Humane Society: Death of Cat in Body Trap is Reminder Animal Trapping is Cruel and Ineffective

Letter to the editor submitted on June 16, 2018 from Annie Hornish, Connecticut Senior State Director, State Affairs, Humane Society of the United States

Animal advocates statewide were saddened, but not surprised, to hear about the cat who tragically died after being caught in an illegally set trap in Greenwich (“Man Charged with Illegal Trapping after Cat Dies in ‘Body’ Trap”, June 14, 2018).

Far too often, individuals have a knee-jerk reaction, often fear-fueled, to the mere presence of wildlife and respond irrationally, using ineffective, lethal methods—including the use of leg-hold and body-crushing traps. These cruel methods are not effective in the long term, and simply creating a cycle of killing and needless suffering.

As we’ve once again witnessed with this poor cat, traps are inherently indiscriminate: “non-target” animals are caught with high frequency. Traps present a lethal danger to other wildlife, birds, dogs, and cats.

Trapping is incredibly cruel: Leg-hold traps, whether “padded” or unpadded, can break the bones of a captured animal, and once caught, the animal can dislocate joints and break teeth as he or she struggles for hours.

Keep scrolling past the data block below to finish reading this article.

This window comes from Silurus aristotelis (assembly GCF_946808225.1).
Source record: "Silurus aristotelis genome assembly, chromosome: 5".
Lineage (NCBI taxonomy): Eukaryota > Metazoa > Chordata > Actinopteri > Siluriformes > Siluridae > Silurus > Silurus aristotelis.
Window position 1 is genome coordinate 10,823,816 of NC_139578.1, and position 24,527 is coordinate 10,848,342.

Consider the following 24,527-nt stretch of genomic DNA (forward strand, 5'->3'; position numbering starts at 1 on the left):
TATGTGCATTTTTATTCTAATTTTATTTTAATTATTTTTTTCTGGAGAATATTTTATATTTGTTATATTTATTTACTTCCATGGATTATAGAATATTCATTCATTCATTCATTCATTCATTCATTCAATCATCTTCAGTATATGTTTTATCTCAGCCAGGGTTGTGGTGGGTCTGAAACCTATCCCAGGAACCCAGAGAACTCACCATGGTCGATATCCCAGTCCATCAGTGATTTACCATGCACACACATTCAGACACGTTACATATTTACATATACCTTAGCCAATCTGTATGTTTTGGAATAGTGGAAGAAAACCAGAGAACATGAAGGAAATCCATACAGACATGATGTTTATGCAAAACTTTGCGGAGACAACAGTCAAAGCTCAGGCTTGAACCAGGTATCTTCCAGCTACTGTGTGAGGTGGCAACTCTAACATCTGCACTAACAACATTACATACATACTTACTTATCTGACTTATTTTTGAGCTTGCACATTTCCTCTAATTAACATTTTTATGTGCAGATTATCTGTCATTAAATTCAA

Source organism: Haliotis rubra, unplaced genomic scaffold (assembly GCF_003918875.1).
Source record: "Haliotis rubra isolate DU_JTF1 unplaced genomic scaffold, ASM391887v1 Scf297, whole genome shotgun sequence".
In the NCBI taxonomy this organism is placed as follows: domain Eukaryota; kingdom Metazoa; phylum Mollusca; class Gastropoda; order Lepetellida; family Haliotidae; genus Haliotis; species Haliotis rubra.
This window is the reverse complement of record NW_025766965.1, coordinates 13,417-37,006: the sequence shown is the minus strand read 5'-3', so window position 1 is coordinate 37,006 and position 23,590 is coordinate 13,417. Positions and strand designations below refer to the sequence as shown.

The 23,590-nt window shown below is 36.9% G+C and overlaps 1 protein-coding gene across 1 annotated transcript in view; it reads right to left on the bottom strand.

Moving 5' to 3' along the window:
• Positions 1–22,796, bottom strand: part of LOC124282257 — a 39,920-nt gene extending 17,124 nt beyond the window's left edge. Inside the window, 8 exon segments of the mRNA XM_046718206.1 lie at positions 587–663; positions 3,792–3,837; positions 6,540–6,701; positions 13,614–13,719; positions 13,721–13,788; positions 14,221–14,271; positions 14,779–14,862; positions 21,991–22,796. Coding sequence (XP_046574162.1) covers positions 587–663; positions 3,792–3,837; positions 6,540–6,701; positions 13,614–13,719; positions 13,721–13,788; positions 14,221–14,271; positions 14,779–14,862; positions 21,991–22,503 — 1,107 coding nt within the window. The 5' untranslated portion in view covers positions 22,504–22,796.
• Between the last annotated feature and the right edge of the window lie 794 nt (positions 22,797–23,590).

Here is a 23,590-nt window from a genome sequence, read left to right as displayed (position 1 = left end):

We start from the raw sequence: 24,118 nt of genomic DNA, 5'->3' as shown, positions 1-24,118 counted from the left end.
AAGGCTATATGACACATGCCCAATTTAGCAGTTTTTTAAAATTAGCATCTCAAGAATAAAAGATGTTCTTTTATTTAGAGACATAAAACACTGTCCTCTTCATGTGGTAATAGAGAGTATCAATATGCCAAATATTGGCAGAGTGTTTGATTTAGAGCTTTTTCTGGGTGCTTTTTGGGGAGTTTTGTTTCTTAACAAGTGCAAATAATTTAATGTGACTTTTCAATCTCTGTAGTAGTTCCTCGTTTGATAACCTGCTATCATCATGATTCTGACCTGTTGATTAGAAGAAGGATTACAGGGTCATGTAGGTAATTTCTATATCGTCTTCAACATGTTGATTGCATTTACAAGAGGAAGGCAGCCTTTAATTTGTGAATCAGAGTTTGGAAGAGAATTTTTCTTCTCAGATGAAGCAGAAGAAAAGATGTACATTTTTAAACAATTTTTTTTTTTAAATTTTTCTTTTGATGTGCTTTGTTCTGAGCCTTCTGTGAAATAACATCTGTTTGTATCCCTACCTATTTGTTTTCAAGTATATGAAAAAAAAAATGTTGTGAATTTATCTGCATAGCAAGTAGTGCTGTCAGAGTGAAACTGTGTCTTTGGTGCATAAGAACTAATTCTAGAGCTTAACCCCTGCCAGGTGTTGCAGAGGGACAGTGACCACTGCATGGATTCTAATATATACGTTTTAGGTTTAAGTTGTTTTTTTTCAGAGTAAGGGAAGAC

An animal caught in a leg-hold trap can even twist or chew off his or her limb in a desperate attempt to escape.  This horror happens with enough frequency that trappers have names for it: “wringing” or “wring-offs.”

Trapping is ineffective because rarely is the environmental attractant changed: If it’s good habitat for a particular species, with preferred food sources, you’ll keep attracting that species (trapping creates an endless cycle of killing, suffering…and cost). It’s also ineffective due to the phenomenon of compensatory reproduction, whereby wild populations rebound quickly when members are killed (seen profoundly with coyote populations).

To protect your companion animals from unscrupulous trappers, dogs should not be left outside unattended and should be kept on a leash in public areas.

Cats should remain indoors and any outdoor time should be under supervision while wearing a harness and leash or in a secure enclosure,  such as a “catio.”

Laws are needed to ban leg-hold and body-crushing traps altogether. These cruel traps have no place in a civil, kind society. Our neighbors in Massachusetts, Rhode Island, and New Jersey are among other states who have banned or severely restricted use of leg-hold and body-crushing traps.

Learning strategies to coexist with wildlife are not only effective, but can often replace violent feelings toward wildlife with peace and appreciation of our wild neighbors. To find humane, effective, and science-based solutions when conflicts with wildlife occur, please go to

Annie Hornish
Connecticut Senior State Director, State Affairs
Humane Society of the United States